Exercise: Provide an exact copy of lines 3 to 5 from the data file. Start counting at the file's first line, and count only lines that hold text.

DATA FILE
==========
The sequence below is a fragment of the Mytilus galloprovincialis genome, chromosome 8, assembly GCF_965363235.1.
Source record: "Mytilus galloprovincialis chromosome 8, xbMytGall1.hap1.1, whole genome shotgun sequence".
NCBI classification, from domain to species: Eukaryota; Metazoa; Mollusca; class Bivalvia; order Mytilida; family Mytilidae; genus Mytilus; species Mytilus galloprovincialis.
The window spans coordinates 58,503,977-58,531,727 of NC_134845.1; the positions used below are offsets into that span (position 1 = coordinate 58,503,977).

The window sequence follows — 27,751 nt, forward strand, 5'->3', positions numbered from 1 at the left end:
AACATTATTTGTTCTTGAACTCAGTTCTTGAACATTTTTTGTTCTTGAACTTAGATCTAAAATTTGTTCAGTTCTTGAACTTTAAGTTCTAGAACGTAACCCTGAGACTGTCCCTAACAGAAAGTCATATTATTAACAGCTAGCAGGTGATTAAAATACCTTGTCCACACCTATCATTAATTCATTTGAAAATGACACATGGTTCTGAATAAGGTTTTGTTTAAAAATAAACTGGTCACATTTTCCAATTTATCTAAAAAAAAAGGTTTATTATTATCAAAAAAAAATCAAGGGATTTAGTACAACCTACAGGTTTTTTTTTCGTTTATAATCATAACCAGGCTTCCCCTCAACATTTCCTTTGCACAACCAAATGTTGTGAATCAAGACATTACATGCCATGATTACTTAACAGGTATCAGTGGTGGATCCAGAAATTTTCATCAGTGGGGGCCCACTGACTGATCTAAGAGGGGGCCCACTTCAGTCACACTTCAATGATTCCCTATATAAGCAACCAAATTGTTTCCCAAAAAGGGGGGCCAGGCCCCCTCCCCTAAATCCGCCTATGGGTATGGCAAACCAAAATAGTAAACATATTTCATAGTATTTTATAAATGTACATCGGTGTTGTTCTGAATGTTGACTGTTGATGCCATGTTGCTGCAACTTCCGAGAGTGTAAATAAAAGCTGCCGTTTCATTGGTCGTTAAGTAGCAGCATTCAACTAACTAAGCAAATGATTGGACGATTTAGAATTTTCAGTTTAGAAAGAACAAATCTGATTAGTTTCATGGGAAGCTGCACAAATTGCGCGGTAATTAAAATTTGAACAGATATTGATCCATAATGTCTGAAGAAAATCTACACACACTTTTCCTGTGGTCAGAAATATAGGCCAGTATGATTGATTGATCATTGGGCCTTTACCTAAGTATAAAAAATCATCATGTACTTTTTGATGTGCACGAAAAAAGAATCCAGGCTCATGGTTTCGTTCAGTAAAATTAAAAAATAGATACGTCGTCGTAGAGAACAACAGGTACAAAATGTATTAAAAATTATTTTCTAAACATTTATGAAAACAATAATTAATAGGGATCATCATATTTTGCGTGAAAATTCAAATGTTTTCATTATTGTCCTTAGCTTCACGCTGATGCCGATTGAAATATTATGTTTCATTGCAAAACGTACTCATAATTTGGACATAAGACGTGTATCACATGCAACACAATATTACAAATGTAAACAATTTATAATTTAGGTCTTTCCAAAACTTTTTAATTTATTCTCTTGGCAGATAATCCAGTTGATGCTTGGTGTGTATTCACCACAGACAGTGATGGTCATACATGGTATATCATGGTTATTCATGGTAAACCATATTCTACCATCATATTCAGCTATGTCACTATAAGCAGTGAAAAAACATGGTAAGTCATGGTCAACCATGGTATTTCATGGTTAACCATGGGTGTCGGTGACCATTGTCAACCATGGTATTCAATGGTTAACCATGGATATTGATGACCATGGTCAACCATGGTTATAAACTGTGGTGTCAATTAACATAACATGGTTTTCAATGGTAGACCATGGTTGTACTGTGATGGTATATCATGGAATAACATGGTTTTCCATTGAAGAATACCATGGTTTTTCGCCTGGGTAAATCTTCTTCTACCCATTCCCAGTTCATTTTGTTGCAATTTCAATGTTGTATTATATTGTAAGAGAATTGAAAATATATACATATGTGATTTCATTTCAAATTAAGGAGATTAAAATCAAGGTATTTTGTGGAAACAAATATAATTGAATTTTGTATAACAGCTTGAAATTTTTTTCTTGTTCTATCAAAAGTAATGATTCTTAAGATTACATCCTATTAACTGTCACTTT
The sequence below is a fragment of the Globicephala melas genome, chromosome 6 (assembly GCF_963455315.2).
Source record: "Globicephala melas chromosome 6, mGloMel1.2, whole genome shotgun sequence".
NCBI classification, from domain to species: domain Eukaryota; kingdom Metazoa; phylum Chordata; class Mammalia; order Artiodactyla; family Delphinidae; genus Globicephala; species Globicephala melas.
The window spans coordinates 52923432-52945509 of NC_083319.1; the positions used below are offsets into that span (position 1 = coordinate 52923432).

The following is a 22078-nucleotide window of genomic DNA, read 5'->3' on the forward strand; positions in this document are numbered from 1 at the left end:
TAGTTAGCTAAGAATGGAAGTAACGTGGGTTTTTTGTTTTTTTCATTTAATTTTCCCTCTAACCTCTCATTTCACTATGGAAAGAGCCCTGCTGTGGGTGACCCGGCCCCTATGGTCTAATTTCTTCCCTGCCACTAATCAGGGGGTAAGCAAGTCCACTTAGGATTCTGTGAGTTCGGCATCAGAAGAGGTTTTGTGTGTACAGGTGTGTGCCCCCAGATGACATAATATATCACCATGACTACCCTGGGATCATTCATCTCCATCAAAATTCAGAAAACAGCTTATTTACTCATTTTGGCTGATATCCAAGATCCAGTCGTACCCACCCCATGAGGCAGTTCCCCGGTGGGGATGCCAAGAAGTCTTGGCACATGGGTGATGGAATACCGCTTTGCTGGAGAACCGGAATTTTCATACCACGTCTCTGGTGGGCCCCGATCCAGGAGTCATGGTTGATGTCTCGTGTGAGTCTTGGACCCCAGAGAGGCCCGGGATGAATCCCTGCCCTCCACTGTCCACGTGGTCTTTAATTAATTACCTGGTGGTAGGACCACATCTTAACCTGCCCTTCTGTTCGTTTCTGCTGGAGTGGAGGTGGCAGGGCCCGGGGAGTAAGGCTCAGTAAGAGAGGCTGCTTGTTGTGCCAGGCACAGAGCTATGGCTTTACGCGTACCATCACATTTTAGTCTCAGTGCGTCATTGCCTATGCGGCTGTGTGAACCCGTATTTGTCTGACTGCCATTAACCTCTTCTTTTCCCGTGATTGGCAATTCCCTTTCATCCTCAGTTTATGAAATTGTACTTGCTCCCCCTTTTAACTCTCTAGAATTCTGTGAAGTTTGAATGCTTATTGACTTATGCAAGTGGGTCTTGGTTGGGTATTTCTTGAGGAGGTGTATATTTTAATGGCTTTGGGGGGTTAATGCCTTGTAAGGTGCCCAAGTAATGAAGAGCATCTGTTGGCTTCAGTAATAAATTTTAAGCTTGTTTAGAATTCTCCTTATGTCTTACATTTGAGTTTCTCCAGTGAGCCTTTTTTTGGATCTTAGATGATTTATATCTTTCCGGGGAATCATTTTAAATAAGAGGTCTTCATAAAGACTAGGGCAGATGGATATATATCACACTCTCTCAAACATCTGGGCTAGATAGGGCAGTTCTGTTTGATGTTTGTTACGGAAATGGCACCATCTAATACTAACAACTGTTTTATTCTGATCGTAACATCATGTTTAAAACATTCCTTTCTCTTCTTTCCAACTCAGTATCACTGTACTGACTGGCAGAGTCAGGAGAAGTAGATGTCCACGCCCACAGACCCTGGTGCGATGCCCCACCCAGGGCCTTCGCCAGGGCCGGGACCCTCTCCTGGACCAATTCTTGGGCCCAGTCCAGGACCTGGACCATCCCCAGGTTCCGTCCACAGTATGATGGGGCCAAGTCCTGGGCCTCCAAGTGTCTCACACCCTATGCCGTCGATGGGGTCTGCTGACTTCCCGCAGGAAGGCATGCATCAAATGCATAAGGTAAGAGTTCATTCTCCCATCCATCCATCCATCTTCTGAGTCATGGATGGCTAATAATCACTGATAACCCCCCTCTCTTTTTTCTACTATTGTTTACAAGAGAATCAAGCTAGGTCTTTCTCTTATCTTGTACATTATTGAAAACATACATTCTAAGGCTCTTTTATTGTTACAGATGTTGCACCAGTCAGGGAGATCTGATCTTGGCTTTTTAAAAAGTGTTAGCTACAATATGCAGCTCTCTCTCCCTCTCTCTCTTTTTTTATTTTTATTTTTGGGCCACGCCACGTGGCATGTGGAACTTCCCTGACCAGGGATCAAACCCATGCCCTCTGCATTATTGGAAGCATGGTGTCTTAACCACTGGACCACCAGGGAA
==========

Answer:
NCBI classification, from domain to species: Eukaryota; Metazoa; Mollusca; class Bivalvia; order Mytilida; family Mytilidae; genus Mytilus; species Mytilus galloprovincialis.
The window spans coordinates 58,503,977-58,531,727 of NC_134845.1; the positions used below are offsets into that span (position 1 = coordinate 58,503,977).

The window sequence follows — 27,751 nt, forward strand, 5'->3', positions numbered from 1 at the left end: